It is true that Biden hasn’t officially endorsed free abortions for men (yet—though given his propensity to shove both feet into his own mouth, he is probably one interview away from doing just that), and he hasn’t tattooed the word “socialist” on his wrinkled, face-lifted forehead. He has had the presence of mind to not campaign in Mexico for the presidency of the United States (something that can’t be said for other Democrats). But that only illustrates that there are other lunatics on the stage with him who are even crazier—not exactly a reassuring prospect for any voter who considers himself a moderate.
Biden’s problem with his Sister Souljah moment is really two-fold. First, it is much too early in the campaign cycle. Bill Clinton was already the presumptive nominee in June 1992. Biden is almost a year away from the nomination (and, at the rate he is going, he will never get there). A Sister Souljah moment 16 months before the election is wasted—and a candidate with too many of such moments starts looking as fake as the “moderate” lane Biden supposedly has all to himself.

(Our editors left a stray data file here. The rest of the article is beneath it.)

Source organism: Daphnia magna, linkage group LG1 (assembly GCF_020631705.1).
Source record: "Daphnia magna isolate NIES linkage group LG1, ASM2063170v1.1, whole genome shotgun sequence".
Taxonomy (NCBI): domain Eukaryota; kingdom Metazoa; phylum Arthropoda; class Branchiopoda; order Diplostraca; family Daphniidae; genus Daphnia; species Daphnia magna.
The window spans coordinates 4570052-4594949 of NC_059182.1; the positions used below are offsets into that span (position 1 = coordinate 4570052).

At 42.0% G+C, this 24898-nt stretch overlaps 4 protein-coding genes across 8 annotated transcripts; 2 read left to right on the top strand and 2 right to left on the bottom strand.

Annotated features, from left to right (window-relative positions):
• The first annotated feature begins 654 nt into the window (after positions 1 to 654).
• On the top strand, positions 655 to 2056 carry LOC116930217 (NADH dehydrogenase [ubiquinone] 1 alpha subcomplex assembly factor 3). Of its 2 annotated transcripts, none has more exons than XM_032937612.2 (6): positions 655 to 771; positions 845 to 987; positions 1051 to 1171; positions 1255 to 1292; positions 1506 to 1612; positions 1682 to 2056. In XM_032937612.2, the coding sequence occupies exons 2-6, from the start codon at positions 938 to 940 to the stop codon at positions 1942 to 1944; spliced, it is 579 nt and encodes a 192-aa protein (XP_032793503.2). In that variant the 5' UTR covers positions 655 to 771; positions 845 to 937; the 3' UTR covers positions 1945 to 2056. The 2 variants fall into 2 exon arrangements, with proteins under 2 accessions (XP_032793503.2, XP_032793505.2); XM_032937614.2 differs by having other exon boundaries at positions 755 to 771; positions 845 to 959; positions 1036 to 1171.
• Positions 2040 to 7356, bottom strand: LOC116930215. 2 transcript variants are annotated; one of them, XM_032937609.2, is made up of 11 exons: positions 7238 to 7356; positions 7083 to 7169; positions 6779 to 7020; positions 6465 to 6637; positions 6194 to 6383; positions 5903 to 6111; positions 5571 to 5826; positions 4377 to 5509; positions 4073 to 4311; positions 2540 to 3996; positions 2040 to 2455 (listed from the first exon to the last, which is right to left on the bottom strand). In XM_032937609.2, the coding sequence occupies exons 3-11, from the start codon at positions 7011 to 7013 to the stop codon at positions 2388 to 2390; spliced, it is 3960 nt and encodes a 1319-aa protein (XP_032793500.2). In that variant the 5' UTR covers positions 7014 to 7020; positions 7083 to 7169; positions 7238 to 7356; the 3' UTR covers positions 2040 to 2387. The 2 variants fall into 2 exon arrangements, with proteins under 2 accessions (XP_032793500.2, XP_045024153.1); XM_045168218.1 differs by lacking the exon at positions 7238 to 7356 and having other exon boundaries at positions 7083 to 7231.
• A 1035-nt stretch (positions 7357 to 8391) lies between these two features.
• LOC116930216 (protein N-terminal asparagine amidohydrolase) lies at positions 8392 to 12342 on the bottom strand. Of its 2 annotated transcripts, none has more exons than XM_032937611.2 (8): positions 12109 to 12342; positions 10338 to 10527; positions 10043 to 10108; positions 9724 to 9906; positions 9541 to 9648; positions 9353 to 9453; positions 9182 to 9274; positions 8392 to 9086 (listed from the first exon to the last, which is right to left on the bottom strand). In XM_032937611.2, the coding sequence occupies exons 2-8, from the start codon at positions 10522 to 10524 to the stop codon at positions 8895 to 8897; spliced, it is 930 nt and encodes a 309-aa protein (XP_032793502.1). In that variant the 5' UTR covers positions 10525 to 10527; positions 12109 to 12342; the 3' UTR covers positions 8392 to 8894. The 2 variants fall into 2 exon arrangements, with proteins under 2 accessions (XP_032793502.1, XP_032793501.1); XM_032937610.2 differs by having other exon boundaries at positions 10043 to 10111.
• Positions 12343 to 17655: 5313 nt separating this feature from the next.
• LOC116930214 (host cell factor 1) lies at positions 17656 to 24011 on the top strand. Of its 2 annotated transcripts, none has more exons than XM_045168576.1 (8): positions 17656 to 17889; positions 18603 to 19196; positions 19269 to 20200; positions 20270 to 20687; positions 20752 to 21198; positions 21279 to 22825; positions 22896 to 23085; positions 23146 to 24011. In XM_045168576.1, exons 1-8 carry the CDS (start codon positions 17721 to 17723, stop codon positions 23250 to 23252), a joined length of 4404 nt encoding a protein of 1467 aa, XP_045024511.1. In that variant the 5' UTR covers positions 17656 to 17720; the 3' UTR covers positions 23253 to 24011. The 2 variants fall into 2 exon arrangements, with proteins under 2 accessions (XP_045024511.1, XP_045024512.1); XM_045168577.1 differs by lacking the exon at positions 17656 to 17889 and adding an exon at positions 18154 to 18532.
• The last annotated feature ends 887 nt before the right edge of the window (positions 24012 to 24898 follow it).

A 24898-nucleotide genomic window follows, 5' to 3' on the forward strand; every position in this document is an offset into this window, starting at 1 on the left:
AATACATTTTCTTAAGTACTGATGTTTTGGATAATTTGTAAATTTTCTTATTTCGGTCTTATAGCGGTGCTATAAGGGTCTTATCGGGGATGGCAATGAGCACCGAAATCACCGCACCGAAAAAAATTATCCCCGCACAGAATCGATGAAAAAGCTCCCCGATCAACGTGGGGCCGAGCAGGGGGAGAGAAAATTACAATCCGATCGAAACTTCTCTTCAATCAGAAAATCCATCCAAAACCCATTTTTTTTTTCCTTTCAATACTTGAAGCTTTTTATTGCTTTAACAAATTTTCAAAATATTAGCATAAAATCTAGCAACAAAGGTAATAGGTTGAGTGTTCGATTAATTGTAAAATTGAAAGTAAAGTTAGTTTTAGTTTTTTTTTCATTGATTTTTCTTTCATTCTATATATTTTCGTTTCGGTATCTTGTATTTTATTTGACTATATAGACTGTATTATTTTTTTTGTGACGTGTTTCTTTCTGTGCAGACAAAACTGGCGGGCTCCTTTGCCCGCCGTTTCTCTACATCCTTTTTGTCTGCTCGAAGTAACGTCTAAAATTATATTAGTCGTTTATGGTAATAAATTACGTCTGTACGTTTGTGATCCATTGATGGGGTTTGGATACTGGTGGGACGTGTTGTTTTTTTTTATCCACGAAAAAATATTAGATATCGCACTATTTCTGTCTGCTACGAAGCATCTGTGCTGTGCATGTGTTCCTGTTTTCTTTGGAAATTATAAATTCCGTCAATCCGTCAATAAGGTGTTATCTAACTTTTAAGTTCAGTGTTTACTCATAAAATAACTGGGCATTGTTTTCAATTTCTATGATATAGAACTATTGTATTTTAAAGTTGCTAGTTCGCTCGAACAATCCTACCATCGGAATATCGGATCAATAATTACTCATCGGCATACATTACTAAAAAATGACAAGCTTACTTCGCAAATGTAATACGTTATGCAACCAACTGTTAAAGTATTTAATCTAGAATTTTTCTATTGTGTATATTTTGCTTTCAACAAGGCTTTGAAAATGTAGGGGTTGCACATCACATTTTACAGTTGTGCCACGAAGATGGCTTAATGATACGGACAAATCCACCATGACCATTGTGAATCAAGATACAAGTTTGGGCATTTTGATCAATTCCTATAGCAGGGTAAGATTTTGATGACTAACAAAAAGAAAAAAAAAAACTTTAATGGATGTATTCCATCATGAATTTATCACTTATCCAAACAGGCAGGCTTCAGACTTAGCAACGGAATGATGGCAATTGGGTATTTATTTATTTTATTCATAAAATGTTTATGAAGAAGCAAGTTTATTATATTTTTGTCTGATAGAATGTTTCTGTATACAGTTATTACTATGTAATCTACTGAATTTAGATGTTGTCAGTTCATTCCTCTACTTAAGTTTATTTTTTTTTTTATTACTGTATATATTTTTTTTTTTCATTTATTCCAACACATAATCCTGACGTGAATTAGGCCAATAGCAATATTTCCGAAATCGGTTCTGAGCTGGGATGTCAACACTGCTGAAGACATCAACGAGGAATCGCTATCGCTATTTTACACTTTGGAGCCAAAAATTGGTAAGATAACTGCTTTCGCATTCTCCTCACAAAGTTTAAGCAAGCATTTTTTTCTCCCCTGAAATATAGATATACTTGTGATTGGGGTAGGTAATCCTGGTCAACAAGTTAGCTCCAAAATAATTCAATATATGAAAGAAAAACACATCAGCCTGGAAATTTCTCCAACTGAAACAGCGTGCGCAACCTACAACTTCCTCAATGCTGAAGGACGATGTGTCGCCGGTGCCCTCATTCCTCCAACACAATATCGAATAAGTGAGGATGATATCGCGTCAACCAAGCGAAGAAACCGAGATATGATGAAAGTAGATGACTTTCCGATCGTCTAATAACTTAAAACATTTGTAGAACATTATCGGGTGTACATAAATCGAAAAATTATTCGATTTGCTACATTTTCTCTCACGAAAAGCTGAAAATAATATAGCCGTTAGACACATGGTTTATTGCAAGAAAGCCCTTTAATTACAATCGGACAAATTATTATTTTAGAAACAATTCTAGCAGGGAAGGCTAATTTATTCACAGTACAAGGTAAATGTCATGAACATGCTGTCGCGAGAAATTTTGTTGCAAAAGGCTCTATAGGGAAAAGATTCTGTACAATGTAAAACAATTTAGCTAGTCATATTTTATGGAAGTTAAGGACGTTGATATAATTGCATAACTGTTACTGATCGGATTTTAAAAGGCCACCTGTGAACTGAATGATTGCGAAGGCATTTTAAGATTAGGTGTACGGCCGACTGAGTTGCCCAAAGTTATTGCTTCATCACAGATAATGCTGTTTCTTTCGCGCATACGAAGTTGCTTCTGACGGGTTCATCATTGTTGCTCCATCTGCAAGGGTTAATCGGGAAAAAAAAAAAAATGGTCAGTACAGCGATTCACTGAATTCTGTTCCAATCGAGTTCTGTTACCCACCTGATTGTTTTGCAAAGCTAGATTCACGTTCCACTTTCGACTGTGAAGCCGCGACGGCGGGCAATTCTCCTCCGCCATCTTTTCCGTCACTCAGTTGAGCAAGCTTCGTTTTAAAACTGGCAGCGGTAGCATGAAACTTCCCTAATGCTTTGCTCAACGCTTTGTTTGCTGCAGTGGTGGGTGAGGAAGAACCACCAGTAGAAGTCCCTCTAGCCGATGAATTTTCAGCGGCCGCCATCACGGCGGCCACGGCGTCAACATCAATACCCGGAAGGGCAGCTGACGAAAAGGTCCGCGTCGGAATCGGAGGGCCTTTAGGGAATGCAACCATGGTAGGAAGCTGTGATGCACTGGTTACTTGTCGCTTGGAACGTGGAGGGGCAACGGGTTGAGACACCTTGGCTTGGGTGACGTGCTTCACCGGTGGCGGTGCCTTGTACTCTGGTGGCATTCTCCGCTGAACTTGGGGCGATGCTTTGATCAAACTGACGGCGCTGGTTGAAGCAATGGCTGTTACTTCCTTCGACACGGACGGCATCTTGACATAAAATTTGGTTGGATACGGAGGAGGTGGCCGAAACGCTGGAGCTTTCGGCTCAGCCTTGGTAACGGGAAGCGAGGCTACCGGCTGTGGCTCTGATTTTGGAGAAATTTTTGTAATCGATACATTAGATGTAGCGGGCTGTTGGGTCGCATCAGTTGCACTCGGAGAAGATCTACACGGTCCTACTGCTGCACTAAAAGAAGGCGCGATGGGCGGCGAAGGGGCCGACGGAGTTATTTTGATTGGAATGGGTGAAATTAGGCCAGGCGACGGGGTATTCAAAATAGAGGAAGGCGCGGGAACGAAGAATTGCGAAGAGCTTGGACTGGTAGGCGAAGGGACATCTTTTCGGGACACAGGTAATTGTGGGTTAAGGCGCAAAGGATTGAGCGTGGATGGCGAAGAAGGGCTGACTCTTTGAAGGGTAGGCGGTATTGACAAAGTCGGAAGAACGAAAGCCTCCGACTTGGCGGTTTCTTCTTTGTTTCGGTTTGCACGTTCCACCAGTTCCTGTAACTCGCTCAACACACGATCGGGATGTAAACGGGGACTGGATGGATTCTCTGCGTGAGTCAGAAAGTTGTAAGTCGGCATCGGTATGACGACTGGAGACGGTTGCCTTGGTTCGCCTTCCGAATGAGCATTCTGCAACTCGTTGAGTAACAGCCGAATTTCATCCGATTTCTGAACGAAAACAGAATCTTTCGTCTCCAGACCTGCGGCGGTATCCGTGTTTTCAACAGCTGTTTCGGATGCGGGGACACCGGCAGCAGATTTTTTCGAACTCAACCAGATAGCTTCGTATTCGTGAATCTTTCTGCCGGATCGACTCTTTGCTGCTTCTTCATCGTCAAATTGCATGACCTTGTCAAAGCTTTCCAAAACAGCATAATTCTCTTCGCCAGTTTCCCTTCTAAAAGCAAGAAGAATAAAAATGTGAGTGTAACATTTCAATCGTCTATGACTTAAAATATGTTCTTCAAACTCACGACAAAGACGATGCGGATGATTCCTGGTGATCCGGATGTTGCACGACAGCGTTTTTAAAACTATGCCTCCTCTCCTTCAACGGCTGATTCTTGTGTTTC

Second, Clinton didn’t need to tack left when he spoke up about Sister Souljah—the black vote wasn’t going anywhere, and Clinton’s task was to make sure the moderates still felt comfortable with him. But Biden can’t say the same about the progressives who now make the most noise in the Democratic primaries. He may be the most un-woke of all the 20,147 Democrats running for president, and the hard-core progressive vote is certainly not going in his column in the primaries. Biden will no doubt tack further left as the months drag on. Biden may be trying to re-establish his credentials with the moderates with his “gentle criticism” of Ocasio-Cortez, but the lunatic positions he already took should give those moderate Democrats the heebie-jeebies.
The time to have a “moderate” moment was during the debate—that’s when Biden should have stated clearly and coherently that he doesn’t buy into the insane notions of open borders or free insurance for illegals, for example. That might have earned him the moderate vote. Yes, it would have cost him support from the hard-core leftists, but that vote will never be his in the primaries anyway. Now, he comes across as a man who is confused about what he believes in—if he believes in anything anymore—and who is desperately searching for some gimmick to rescue his nose-diving campaign.
The Titanic was once called “unsinkable.” Biden once had support from more than 40 percent of Democrats. But USS Biden is taking on water—like the Titanic, it won’t sink immediately. Donors are still writing checks to Biden, if only because there is nobody left who is even pretending to be sane. But, money or no money, the USS Biden will surely sink.